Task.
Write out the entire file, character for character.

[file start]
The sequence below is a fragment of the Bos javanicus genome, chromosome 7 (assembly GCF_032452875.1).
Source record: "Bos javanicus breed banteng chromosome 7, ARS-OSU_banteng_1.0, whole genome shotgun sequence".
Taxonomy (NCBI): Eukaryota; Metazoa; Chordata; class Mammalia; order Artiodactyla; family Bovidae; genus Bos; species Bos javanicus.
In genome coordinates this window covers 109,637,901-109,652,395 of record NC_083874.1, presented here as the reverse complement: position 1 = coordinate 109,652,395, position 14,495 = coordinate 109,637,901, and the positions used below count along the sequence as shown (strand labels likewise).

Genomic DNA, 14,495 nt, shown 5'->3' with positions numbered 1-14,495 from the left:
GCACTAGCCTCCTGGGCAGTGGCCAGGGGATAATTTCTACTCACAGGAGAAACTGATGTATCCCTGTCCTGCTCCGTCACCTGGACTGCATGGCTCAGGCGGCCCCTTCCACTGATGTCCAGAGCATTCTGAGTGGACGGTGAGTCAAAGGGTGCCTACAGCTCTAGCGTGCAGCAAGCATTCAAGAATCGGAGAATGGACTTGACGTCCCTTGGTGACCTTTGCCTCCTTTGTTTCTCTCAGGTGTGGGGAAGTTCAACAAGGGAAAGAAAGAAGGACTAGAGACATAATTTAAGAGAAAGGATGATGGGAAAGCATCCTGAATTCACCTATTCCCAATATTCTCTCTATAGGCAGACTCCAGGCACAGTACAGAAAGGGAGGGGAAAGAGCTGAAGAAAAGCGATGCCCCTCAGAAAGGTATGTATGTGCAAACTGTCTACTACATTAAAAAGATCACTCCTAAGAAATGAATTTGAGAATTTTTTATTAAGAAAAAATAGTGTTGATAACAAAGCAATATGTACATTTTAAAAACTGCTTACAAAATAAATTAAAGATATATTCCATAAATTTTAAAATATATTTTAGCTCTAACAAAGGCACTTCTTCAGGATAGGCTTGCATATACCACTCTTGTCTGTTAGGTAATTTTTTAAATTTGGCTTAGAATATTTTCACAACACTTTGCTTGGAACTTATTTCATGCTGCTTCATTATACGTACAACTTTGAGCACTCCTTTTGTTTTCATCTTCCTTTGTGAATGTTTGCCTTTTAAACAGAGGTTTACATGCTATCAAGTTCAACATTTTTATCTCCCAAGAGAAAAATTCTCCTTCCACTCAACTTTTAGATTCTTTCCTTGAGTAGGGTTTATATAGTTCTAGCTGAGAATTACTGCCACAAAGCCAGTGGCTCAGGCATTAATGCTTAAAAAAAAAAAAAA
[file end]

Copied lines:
The sequence below is a fragment of the Bos javanicus genome, chromosome 7 (assembly GCF_032452875.1).
Source record: "Bos javanicus breed banteng chromosome 7, ARS-OSU_banteng_1.0, whole genome shotgun sequence".
Taxonomy (NCBI): Eukaryota; Metazoa; Chordata; class Mammalia; order Artiodactyla; family Bovidae; genus Bos; species Bos javanicus.
In genome coordinates this window covers 109,637,901-109,652,395 of record NC_083874.1, presented here as the reverse complement: position 1 = coordinate 109,652,395, position 14,495 = coordinate 109,637,901, and the positions used below count along the sequence as shown (strand labels likewise).

Genomic DNA, 14,495 nt, shown 5'->3' with positions numbered 1-14,495 from the left:
GCACTAGCCTCCTGGGCAGTGGCCAGGGGATAATTTCTACTCACAGGAGAAACTGATGTATCCCTGTCCTGCTCCGTCACCTGGACTGCATGGCTCAGGCGGCCCCTTCCACTGATGTCCAGAGCATTCTGAGTGGACGGTGAGTCAAAGGGTGCCTACAGCTCTAGCGTGCAGCAAGCATTCAAGAATCGGAGAATGGACTTGACGTCCCTTGGTGACCTTTGCCTCCTTTGTTTCTCTCAGGTGTGGGGAAGTTCAACAAGGGAAAGAAAGAAGGACTAGAGACATAATTTAAGAGAAAGGATGATGGGAAAGCATCCTGAATTCACCTATTCCCAATATTCTCTCTATAGGCAGACTCCAGGCACAGTACAGAAAGGGAGGGGAAAGAGCTGAAGAAAAGCGATGCCCCTCAGAAAGGTATGTATGTGCAAACTGTCTACTACATTAAAAAGATCACTCCTAAGAAATGAATTTGAGAATTTTTTATTAAGAAAAAATAGTGTTGATAACAAAGCAATATGTACATTTTAAAAACTGCTTACAAAATAAATTAAAGATATATTCCATAAATTTTAAAATATATTTTAGCTCTAACAAAGGCACTTCTTCAGGATAGGCTTGCATATACCACTCTTGTCTGTTAGGTAATTTTTTAAATTTGGCTTAGAATATTTTCACAACACTTTGCTTGGAACTTATTTCATGCTGCTTCATTATACGTACAACTTTGAGCACTCCTTTTGTTTTCATCTTCCTTTGTGAATGTTTGCCTTTTAAACAGAGGTTTACATGCTATCAAGTTCAACATTTTTATCTCCCAAGAGAAAAATTCTCCTTCCACTCAACTTTTAGATTCTTTCCTTGAGTAGGGTTTATATAGTTCTAGCTGAGAATTACTGCCACAAAGCCAGTGGCTCAGGCATTAATGCTTAAAAAAAAAAAAAA